Think like an Established Business or a Start-Up?

14 May
Treating your Business as a Start Up again could be the best way to success

Think like an Established Business or a Start-Up?

Sunday’s announcement showed a desire from the Government for business owners to either restart or start planning to restart their businesses depending on what sector you are in. But just because that’s their desire doesn’t stop you from needing to ask yourself what is right for you.

Every business is different, even within the same sector situations vary so there is no “one size fits all” approach. As the owner of your business you need to be asking yourself all manner of questions, including:

  • Just because you can restart now/1st June/1st July, should you restart then?
  • Are your customers actually opening their doors as well at this time?
  • How will you attract those customers back?
  • Are your suppliers able to deliver the stocks and goods you need?
  • How will social distancing work in your business and will it reduce your capacity for turnover?
  • Is it worth waiting until ordinary operations in the country are more “normal”?
  • Is it worth opening?

The last question should be thought about very carefully and will be a culmination of all other points being considered.  A director of a company must always have in mind their duties to act in the best interests of the shareholders and the creditors.  You should not knowingly incur credit that you believe will not be paid.  It is a very real possibility that your business will not be making the profits that it did before the lockdown and possibly will be making losses for the first few months of trading.  

If you are not comfortable that you will recover and make enough profits in the long term to make up for the losses being incurred, you should already be speaking to us about your options.  However, if you think the business is strong enough to bounce back, then keep reading.

You should be thinking how you are going to cover the extra costs of bringing staff back and replenishing stock when turnover may not bounce back.  Do you need all of the staff? Do you need all of the overheads you previously had? What is the plan for the next 6 to 12 months?  If you are going to increase your costs by £10,000, will your sales increase by at least this much?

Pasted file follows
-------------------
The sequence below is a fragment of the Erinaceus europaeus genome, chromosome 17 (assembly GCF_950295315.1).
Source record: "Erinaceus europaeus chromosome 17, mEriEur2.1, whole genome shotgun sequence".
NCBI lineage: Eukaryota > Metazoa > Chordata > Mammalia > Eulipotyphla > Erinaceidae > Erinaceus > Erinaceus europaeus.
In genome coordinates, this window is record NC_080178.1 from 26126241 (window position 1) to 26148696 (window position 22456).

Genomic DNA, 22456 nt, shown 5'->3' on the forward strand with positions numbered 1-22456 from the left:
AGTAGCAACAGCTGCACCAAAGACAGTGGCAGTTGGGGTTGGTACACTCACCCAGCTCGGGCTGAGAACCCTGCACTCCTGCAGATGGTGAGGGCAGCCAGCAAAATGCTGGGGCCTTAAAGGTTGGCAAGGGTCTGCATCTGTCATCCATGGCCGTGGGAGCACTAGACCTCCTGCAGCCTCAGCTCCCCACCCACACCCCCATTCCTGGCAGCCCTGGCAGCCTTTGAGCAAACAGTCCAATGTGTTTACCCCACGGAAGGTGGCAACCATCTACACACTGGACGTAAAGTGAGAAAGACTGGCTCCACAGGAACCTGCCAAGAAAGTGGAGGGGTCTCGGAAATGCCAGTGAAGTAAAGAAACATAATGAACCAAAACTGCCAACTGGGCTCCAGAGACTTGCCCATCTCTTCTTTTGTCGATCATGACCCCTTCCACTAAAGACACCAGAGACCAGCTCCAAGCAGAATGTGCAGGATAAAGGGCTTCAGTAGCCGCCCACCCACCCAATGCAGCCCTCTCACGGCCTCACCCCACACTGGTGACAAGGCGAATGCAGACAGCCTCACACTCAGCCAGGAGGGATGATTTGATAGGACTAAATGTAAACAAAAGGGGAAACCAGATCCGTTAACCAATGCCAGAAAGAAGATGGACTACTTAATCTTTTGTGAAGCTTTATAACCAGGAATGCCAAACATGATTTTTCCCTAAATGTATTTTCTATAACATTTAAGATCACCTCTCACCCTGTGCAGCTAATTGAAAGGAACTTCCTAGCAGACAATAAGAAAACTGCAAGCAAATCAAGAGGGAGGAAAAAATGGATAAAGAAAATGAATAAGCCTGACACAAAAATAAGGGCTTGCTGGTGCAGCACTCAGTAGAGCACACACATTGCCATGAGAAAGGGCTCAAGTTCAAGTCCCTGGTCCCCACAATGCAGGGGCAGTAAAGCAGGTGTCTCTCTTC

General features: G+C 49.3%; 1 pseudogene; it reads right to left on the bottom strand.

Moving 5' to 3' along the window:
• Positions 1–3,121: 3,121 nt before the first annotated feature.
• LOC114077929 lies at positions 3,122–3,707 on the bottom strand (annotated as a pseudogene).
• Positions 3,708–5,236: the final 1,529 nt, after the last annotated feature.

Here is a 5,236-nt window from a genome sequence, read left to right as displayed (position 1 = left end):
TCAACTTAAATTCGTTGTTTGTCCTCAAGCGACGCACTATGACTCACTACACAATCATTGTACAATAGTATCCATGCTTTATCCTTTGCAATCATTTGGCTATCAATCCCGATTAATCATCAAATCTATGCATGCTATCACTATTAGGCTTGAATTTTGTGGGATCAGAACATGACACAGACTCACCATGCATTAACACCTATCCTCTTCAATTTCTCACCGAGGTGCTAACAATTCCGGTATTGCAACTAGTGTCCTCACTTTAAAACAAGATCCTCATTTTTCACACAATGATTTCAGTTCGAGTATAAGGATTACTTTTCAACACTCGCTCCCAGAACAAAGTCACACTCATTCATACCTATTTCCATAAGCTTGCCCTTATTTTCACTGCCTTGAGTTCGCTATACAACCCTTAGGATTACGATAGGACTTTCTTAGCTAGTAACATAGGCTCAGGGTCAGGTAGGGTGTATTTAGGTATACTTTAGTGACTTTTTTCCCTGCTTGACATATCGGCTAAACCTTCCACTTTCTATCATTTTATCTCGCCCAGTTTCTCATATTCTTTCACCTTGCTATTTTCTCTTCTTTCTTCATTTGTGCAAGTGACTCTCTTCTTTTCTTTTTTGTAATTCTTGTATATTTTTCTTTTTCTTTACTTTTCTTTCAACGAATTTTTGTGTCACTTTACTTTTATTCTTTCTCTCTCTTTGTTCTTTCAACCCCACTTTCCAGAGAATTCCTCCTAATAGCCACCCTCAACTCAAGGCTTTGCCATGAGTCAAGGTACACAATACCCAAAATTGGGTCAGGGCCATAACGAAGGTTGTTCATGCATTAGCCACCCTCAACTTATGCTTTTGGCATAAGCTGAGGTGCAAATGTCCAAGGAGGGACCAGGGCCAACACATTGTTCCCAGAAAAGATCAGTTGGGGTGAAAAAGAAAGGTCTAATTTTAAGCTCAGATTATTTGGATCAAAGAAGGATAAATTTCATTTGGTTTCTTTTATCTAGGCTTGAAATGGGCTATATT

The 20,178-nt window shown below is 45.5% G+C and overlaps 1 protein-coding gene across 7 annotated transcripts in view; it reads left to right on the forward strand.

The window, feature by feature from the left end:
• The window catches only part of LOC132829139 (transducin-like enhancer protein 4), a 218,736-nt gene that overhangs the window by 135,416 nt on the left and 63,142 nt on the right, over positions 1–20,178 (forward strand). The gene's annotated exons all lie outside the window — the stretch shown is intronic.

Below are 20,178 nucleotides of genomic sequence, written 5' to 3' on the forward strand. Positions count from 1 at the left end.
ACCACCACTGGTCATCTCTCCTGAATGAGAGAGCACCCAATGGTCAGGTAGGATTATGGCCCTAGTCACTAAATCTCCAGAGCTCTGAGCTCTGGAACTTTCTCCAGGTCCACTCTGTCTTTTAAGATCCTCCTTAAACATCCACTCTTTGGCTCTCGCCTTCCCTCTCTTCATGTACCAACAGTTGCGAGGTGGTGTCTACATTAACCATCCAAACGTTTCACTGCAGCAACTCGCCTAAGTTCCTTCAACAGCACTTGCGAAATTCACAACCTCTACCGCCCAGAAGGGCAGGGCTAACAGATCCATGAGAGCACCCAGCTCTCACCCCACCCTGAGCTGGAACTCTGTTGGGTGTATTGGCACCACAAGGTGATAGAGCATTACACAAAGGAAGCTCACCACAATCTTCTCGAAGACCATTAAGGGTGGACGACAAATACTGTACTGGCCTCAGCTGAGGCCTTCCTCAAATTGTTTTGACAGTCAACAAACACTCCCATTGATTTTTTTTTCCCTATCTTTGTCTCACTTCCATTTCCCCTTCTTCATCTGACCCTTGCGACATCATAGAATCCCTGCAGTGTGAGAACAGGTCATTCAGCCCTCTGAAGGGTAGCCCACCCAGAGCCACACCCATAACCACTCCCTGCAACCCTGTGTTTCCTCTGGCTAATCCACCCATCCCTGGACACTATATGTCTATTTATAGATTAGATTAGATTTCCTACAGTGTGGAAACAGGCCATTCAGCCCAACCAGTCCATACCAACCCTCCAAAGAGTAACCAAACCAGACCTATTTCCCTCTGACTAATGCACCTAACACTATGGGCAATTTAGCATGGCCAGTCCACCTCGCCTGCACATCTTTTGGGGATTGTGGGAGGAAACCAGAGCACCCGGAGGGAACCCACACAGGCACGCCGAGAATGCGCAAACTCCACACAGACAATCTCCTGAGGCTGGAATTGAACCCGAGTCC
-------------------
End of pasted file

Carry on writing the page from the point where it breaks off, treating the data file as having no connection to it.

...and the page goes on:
These questions may all sound familiar to you and they should.  These are the thoughts of every person when they initially start their own business and they are planning for growth and the future.  You have an advantage over start ups because you have an established business and you have experience.  However, I would guess that you also have a lot of costs and a lot of bad habits.  Now is the time to get back to that Start-Up way of thinking.  

Think like a Start-Up

Consider all aspects of the business.  Are you as lean on costs as a start-up would be? Do you really need to spend as much as you do on non-essentials?  Would you have that many staff or as big a premises if you were just getting going? Being leaner on costs will make the cash last longer and give you the best chance to survive, and grow again when the future is more certain.

It is time to get back to the drawing board and rethink where the business is at.  Think of new strategies while you have the time and you are already having to deal with new ways of working.  The old ways are not always the best and there are plenty of things you can do now to try to seize those new opportunities.  

All businesses are suffering; will yours be one that shines in adversity and emerges stronger?

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